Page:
CS Boyack‘s second experimental notebook is the perfect book to read just before Halloween. It has vampires, a haunted house, murderers, grave robbers — What? I missed the Halloween deadline? OK, I can work around that. Let’s try something else:
CS Boyack’s second experimental notebook is the perfect book for the coming holiday season. Read it to your grandkids as a bedtime story on Christmas Eve, or read it with that special someone while you snuggle by the fireplace. — What? No, I am not going to tell Boyack that I missed the deadline. His personal assistant is a freaking terminator robot. Just clean this up and post it on the blog, and I’ll work on a cover-up or a distraction or something.
I’d recommend reading Boyack’s first experimental notebook before the second, as one of the short stories in the second book is a sequel. (Each book is only 99 cents.) I reviewed the first experimental notebook last year. Again in this review, I’m straddling the line, one foot on giving away too much about the stories and the other foot on not saying anything interesting.
I’d place this book’s stories in the following genres: 3 science fiction, one superhero, 7 urban fantasy/horror, 1 epic fantasy, and 3 non-genre. The author disagrees, saying that there’s only one non-genre, so maybe I’m not a perfect genre-spotter.
Fever A woman talks to an alternate self, or a side of herself, or is just crazy, or is delirious with fever. I’m on the fence about the message of this story.
Documentary A documentary filmmaker tails a gang of vampires. I wonder if I would have guessed the ending to this story on my own. I already knew the ending, and the story behind the ending, from reading the author’s blog. If you lack that inside knowledge, this might be one of your favorites from the collection.
Inheritance A haunted house story. Some parts in the middle really hit me where it hurts, but I didn’t get the ending. I usually don’t get ghost stories, though, so it’s probably just me.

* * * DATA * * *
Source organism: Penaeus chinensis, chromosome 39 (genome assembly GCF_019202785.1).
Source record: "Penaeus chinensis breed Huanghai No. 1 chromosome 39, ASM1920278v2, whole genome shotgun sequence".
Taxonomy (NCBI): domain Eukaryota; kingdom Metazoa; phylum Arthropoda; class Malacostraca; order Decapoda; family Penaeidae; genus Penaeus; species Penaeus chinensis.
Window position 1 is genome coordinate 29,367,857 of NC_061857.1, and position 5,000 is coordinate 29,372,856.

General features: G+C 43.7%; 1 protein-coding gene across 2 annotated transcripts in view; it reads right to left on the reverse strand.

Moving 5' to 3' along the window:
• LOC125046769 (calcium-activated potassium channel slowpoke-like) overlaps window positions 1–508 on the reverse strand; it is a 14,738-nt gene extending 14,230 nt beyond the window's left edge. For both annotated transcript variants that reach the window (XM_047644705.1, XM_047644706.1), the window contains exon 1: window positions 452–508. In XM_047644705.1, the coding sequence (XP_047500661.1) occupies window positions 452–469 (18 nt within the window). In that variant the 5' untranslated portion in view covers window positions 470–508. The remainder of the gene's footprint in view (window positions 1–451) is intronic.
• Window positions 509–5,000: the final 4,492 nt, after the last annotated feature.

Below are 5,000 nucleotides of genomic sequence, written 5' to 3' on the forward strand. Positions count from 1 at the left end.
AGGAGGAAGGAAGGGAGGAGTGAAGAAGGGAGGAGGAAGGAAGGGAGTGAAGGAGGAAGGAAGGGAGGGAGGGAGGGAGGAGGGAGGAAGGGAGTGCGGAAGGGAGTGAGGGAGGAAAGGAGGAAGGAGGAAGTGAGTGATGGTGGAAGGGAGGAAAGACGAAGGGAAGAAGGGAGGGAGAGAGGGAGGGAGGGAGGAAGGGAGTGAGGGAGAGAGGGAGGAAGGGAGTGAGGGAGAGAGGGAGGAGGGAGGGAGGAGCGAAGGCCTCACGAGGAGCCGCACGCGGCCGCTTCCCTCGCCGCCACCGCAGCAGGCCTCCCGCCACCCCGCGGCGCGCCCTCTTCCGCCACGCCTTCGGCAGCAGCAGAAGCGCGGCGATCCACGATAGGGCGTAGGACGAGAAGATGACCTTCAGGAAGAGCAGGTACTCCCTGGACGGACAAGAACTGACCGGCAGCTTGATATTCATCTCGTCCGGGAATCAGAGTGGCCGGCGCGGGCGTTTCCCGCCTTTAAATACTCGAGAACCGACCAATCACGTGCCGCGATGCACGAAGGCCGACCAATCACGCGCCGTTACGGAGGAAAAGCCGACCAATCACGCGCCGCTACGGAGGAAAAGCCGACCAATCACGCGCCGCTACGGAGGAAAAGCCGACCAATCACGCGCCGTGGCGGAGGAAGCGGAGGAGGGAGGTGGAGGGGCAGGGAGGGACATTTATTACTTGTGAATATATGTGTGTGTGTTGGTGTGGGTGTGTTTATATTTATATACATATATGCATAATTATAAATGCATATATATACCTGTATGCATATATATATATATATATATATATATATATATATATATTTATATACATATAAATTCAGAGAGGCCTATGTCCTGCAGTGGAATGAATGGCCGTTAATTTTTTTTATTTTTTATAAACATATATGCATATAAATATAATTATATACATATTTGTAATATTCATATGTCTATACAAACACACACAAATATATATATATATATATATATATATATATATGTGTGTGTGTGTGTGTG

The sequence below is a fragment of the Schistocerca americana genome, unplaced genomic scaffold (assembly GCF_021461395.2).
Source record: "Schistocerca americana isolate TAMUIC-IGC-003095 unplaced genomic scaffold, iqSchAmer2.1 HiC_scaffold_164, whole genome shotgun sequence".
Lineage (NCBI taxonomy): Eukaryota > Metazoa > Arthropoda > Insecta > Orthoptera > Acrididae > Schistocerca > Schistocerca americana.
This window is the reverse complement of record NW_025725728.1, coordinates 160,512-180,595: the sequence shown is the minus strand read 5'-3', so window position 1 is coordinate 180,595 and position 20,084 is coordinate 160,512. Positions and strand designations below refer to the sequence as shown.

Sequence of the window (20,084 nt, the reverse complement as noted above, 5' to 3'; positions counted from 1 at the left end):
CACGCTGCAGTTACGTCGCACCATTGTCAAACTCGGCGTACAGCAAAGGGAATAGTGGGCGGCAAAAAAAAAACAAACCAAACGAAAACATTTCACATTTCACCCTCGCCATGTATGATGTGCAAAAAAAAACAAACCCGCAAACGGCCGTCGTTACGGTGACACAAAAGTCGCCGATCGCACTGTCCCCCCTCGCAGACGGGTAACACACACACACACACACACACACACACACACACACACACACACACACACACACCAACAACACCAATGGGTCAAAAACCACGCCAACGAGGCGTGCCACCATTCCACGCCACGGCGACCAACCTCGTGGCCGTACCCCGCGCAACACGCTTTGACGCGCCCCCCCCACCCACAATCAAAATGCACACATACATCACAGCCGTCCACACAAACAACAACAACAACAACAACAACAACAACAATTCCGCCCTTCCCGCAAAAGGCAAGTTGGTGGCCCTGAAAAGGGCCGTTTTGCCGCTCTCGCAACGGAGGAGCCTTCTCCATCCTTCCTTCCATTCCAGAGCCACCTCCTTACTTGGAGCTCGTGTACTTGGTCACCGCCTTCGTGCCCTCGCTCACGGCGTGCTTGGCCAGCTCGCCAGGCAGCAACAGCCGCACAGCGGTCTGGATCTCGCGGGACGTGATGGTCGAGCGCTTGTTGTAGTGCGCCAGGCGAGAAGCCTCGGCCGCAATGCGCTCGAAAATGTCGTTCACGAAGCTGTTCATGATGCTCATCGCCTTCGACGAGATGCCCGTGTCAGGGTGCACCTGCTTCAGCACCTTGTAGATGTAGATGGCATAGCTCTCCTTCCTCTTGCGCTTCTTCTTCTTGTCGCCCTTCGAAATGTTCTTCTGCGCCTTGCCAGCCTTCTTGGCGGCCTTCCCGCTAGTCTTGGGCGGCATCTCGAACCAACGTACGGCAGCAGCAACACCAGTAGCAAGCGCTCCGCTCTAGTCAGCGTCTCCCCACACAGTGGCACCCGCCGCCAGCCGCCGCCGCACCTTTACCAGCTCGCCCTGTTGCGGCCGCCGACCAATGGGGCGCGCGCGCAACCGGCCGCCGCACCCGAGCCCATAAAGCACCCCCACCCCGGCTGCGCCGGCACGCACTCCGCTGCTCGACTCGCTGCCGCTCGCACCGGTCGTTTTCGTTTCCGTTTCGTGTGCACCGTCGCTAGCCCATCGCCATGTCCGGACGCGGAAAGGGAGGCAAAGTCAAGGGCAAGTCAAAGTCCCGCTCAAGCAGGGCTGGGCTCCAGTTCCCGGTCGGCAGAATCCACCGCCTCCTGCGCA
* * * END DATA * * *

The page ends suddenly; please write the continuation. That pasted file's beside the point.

Magpies An accident victim encounters birds with a code of behavior. The story is silly, but I enjoyed it.
Questing A medieval war story where we find out what happens when the knights finish their quest.
Career Move A dream job at an aquarium leads to an encounter with a different kind of sea monster.
Just Another Saturday Night A couple of teenage UFO-spotters decide to break up their routine, and look for chupacabra instead.
Last Flight of the Rocketmen A rocketman takes his last flight, as the title suggests. The phrase “blue collar science fiction” pops into my mind when I think about this one.
Night Bump Radio A conspiracy/paranormal radio-show host has a paranormal encounter. I wanted a bit more conclusion from this story, or maybe for it to continue. Possible explanation: I think it’s tied into one of Boyack’s novels, Will O’ the Wisp, which I haven’t read.
Things We Do for Love A story about grave robbers.
The Parade Wave This story is so short that I really can’t say anything without spoiling it.
Jason Fogg This story is a sequel to “A Humid Business” from the first experimental notebook.
Angel You can read this story in one of the author’s blog posts. It’s very short, but I think it has some interesting elements.
Holo-Barkers Yes, advertising can get more annoying than it already is.
Practical Geology A woman takes revenge on her cheating husband. I’ve been cheated on before (NOT by my wife, these were previous relationships), so I understand the emotional impact, but this story still got too dark for me, in two different respects.
How does the second experimental notebook stack up against its predecessor? I noticed two differences:
Many sci-fi and fantasy stories rely on a “twist” — a change from what’s expected. People who read a lot of SFF short stories might go into them ready for the twist, trying to guess what it will be. In this collection, Boyack introduces the “zig-zag”. He leads you down a path where you’re expecting one twist, then suddenly takes a ninety degree turn down another path. I was totally blindsided three times. No, I’m not telling you which stories did this, you’ll have to read for yourself.
The second notebook also seemed darker than the first. Whether that’s good or bad depends on how you prefer your stories. There was a little darkness in the first notebook, in the form of murder and revenge, but I think there is more in the second notebook. There’s also another, grayish element. Two stories in the second book have heroes who don’t see a future for themselves, and decide to grab a financial payout instead of sticking strictly to the hero thing. The way America (and most of the rest of the world) treats its heroes these days, this is a natural turn for fiction to take. Let’s just hope non-fiction doesn’t take the same turn.
If you have any questions about the stories, leave a comment below. The author may drop by.